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Issue No. 259 15 April 2005  

Roosting Chooks
It wasnít that long ago that John Howard was the great Conservative leader who wanted to remake Australia in his own image, defending the monarchy, beating up gay mums and attacking the ABC.


Interview: [email protected]
Labor's Penny Wong has the job of getting more people into the workplace and keeping companies honest. In her spare time ....

Unions: State of the Union
Unions NSW secretary John Robertson unveils the annual survey of attitudes of workers to their jobs, thier lives and the union.

Industrial: Fashion Accessories
Jim Marr unpacks the unlikely claim of a suburban house to be considered the New Mecca of the New Right Ö

Legal: Leg Before Picket
Chris White looks at how the federal industrial changes will impact on the basic right to strike.

Politics: Business Welfare Brats
Neale Towart asks why the only form of legitmate welfare seems to be going to the top end of town.

Health: Cannabis Controversy
Zoe Reynolds looks at how drug and alcohol testing is leading to some addled outcomes.

Economics: Debt, Deficit, Downturn
As the indicators head south, Frank Stilwell wonders whether it is the way we do economics that is to blame.

History: Politics In The Pubs
Phil Doyle reports on the increasingly-popular Struggles, Scabs and Schooners day out.

Review: Three Bob's Worth
Doing their best Margaret and David, Tara de Boehmler and Tim Brunero have different takes on the new Australian flick Three Dollars.

Poetry: Do The Slowly Chokie
Workers Online bard David Peetz teaches how workers to dance to Howard's industrial laws.


 Freedom From Choice

 Hostile Takeover - Can Howard Do It?

 Premier Sues Miners

 Vanstone Shows Brickieís Cleavage

 Sparkies Refine Safety Tactics

 Ten Cent Deal Cuts Beards

 Kiwis Vote for Flight

 Death Penalty No Deterrent

 Costa Railroads Jobs

 Greystanes Soiled

 Aussies in Ivy league Battle

 Drivers Shake the Cage

 Employers Come Clean

 Big Call in Newcastle

 Bosses Back Gaol for Cowboys

 Activistís Whatís On


The Soapbox
Notes From a Laneway
Mental Health Workers Alliance member Toby Raeburn shares a week on the frontline.

The Locker Room
War, Plus The Shooting
The Socceroos arenít their own worst enemy after all, or so says Phil Doyle

Life Imitates Art
The jokes have been around for some time about the economic rationalist's approach to the orchestra, writes Evan Jones.

The Westie Wing
Ian West takes the secret passage out of Macquarie Street to deliver his take on NSW Parliamentary Committees and other goings on.

 Adler Should Be Hung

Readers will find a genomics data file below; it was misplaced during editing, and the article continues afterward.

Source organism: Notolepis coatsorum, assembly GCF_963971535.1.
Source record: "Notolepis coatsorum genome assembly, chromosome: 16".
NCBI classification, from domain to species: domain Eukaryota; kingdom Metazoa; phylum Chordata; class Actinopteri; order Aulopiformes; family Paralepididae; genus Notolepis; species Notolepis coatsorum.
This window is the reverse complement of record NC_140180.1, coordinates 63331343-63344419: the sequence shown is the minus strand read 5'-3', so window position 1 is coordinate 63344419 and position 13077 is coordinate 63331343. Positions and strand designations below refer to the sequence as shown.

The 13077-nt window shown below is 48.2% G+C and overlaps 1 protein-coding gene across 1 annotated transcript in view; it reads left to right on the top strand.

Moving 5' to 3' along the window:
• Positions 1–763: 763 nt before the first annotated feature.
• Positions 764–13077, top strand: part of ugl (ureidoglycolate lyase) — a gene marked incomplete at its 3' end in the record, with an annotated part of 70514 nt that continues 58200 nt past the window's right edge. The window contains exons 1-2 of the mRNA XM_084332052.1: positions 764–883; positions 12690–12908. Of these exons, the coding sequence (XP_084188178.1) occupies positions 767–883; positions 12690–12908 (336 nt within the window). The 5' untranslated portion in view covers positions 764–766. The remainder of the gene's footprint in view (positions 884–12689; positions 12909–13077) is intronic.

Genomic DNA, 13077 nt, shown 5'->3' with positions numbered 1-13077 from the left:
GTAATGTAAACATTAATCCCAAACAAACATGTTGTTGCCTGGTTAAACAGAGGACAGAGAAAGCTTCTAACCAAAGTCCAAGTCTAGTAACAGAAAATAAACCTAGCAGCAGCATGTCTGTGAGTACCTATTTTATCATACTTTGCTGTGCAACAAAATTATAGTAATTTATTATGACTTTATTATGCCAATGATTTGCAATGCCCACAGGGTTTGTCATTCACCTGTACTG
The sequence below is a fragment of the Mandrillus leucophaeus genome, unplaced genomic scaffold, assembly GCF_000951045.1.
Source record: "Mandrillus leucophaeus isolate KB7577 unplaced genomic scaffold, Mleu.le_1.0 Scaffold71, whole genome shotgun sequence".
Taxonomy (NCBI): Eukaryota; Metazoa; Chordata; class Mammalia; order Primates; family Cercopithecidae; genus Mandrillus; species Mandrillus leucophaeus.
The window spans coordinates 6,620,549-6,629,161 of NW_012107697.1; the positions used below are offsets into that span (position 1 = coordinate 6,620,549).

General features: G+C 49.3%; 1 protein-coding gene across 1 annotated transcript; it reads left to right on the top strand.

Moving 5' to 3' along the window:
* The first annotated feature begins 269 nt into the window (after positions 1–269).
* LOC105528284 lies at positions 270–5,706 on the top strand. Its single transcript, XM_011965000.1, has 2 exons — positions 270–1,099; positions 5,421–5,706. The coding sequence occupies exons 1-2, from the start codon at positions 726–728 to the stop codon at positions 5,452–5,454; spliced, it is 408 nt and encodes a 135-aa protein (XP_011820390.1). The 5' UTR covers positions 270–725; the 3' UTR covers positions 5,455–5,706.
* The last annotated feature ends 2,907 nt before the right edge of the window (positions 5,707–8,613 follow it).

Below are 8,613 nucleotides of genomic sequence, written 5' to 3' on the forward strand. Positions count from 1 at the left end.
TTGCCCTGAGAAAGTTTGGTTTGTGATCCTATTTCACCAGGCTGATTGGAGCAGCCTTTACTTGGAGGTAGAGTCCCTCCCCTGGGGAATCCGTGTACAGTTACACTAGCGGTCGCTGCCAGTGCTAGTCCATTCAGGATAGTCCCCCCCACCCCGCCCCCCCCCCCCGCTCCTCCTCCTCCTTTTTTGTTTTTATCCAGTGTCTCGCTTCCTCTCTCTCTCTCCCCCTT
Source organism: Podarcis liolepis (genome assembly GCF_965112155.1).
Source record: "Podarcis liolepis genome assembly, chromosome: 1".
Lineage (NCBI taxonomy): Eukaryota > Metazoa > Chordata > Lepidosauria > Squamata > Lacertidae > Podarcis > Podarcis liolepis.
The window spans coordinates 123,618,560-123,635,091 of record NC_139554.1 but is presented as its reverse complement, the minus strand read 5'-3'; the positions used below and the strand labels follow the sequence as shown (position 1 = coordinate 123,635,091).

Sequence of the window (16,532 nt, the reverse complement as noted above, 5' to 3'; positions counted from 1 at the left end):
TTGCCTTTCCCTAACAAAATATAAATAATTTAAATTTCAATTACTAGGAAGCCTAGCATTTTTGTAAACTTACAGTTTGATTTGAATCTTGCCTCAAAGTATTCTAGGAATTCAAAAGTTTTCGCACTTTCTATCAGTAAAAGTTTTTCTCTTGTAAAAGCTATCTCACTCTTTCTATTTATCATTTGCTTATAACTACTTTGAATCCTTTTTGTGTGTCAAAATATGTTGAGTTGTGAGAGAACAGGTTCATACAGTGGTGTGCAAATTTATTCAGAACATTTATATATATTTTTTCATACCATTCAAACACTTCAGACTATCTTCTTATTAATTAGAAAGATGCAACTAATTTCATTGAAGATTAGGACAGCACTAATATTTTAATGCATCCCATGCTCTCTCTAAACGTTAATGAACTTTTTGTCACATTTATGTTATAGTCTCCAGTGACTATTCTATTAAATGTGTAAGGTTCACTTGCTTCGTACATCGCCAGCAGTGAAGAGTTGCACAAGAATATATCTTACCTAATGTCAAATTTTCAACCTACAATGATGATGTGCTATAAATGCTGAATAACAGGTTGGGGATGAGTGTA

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Ten Cent Deal Cuts Beards

Tunnel workers on the Chatswood rail link are being told to shave their beards to save the boss money.

Contractors, Thiess Hochtief, introduced ten-cent paper masks for underground workers exposed to deadly silica dust.

Workers say facial hair renders the masks ineffective but Thiess Hochtief has ordered them to have a shave and get on with the job.

"This is cost cutting gone mad," says Andrew Ferguson from the CFMEU. "The real solution is to improve ventilation so there is no need for the masks, or at the very least that something better than a ten cent paper mask from a hardware store."

"This flies in the face of WorkCover order of controls."

The WorkCover rules contained in the OHS regulation say that a risk must be eliminated, and if it cannot be eliminated it must be controlled.

The 'order of control' calls for risks to be minimised by engineering means, such as adequate ventilation, before using personal protective equipment, which should be the last resort in risk management according to the law.

Thiess Hochtief moved to the ten-cent masks after a new occupational exposure standard for silica dust came into effect in January, halving the acceptable levels.

Tunnellers are getting 10-15 minutes use out of each sub-standard masks.

Workers argued in the Australian Industrial Relations Commission that the masks are uncomfortable and impractical in the wet and humid tunnel.

They were refusing to work overtime, or shifts longer than eight hours, to protest against the masks but were ordered back to work by the AIRC.

Inhaled dust can cause silicosis - a scarring of lung tissue which makes it difficult to breathe - and increases the risk of lung cancer.

A WorkCover inspector told the commission the masks were "uncomfortable, you can't communicate in them, they're hot".


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